World War II Veteran Reunites With Long-Lost 1st Love on Other Side of World After 71 Years Apart

"She had always been on the fringes of my thoughts this whole time," he said.

The 101st Airborne Division veteran, Norwood Thomas, first met Joyce Durrant in the spring of 1944 when he was 21 and Durrant was 17, he told ABC News today. The two had met just outside London, where Thomas was stationed at the time.

"I was out with a friend, and being young, we had our eyes out for young ladies," Thomas said. "We were on a bridge crossing the Thames when we looked down and saw these two fine, young ladies. We went down, paddled around the Thames in rowboats for a bit, later got some drink and food and Joyce and I just clicked."

The two dated for a few months and young Thomas said he found himself head over heels for Durrant.

"I think I fell in love with the way that she smiled," he said. "I'd always look at her and think, "My God, that is one, sweet girl."

But the two were separated in June when Thomas was forced to leave for France for the Battle of Normandy.

"My memory is very dim, but I remember that after the war was over and I went back to the U.S., we corresponded via letters for a little bit, and I did send her a couple of gifts," Thomas said.

At one point, he said, he asked Durrant to come to the United States and "be my wife," but she broke his heart.

"She said she couldn't and that she was just getting into nurse's training, and I realized I had more feelings for her than she did for me," he said. "So I thought that if I couldn't have my first choice, I'd have my second."

Thomas added that his "second choice" was a "beautiful choice," explaining that he married a "very wonderful, strong woman" who gave him the best 56 years of his life before she died in 2001 at age 75 from lymphoma.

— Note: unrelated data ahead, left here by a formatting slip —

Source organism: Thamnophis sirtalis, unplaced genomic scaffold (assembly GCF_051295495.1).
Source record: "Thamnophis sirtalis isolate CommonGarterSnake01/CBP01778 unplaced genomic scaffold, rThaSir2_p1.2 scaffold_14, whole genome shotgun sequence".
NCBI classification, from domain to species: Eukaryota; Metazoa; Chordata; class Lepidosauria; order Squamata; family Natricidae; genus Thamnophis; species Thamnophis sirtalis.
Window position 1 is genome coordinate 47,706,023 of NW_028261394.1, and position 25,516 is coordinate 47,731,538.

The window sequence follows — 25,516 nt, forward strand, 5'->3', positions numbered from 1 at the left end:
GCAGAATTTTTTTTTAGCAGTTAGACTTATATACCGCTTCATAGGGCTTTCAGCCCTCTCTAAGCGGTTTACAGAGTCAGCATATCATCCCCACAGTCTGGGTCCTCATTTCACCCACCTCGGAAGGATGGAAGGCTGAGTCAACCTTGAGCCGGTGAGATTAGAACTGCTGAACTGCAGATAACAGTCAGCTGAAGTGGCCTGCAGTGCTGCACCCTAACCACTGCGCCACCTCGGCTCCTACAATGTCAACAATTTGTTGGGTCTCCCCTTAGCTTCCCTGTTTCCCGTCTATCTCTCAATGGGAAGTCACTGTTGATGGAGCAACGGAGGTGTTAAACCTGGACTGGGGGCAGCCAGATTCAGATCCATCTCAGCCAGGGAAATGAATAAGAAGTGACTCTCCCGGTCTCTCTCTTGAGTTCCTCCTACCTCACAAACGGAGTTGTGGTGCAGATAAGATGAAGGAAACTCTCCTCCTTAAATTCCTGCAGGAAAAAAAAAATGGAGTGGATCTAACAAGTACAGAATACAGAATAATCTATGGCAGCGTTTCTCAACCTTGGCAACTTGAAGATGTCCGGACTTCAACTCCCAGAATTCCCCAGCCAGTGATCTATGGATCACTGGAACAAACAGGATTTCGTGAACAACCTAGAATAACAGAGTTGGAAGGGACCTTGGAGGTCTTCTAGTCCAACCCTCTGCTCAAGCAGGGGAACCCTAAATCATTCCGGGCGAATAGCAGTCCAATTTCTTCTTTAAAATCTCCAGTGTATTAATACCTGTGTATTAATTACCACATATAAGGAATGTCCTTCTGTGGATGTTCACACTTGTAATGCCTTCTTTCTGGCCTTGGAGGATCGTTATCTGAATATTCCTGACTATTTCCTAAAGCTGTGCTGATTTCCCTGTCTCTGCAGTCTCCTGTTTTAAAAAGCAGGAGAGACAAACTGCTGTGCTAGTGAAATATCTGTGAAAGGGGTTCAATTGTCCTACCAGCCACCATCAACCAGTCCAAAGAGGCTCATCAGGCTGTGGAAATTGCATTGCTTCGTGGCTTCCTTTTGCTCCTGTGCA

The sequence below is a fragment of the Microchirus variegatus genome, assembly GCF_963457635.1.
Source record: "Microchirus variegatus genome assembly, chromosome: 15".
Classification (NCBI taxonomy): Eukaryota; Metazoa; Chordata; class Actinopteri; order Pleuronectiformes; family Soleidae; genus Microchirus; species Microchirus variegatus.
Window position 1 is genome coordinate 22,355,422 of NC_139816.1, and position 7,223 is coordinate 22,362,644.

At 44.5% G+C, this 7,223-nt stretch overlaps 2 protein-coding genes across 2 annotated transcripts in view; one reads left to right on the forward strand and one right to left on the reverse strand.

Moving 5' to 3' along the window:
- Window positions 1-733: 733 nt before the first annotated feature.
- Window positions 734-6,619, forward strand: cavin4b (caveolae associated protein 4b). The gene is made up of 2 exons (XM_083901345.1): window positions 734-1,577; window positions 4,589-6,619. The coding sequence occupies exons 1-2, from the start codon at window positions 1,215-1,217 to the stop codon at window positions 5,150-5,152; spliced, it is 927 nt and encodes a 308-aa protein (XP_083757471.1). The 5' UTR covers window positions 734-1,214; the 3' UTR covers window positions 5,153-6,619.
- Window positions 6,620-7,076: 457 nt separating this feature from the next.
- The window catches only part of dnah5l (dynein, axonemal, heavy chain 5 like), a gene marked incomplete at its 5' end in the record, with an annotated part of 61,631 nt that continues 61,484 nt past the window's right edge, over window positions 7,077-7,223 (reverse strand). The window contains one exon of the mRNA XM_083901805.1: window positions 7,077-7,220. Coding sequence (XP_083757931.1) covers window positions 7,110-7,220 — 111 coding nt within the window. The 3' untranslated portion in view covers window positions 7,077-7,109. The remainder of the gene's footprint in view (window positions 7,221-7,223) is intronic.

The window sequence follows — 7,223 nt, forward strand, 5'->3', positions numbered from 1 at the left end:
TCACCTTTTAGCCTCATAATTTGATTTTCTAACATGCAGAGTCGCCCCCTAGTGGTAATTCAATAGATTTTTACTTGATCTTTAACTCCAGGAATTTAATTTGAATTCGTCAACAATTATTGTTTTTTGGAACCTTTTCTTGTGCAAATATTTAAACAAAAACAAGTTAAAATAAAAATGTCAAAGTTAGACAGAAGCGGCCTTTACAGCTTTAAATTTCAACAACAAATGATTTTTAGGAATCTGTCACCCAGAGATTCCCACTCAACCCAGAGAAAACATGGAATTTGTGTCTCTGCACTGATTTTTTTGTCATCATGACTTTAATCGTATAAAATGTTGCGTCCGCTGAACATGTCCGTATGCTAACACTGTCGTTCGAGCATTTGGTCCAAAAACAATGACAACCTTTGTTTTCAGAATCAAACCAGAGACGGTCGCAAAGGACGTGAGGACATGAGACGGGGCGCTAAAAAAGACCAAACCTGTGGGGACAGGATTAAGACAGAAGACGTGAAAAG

A few years after his wife's death, Thomas found himself reminiscing his younger years and his time with Durrant.

"She had always been on the fringes of my thoughts this whole time," he said. "She'd always pop up as a pleasant memory, and it turns out that she'd been thinking of me this whole time too. Her son looked me up on the Internet and contacted me. I found out she'd been living in Australia."

Durrant recently surprised Thomas with a telephone call, he said. "When she called me "Tommy," her nickname for me, Oh, my God, it stirred emotions that had been dormant for a long, long time."

The two also got to see each other face-to-face via a Skype session their sons had set up Friday. They chatted for over an hour, during which Thomas learned Durrant had gotten married, later divorced and hadn't married again since. He also found out that Durrant kept a photo of him that she said good morning to everyday.

"I told her that I put her on a pedestal," Thomas said. "I called her the pure, untouched and unobtainable goddess. And there she stayed on that pedestal for the rest of my life."

Thomas said he isn't sure he'd call his "strong feelings" now for Durrant love, but he definitely plans to stay in touch and would love to meet up with her in person one day.

"The first thing I'd do? Well, I'd give her a hug," he said.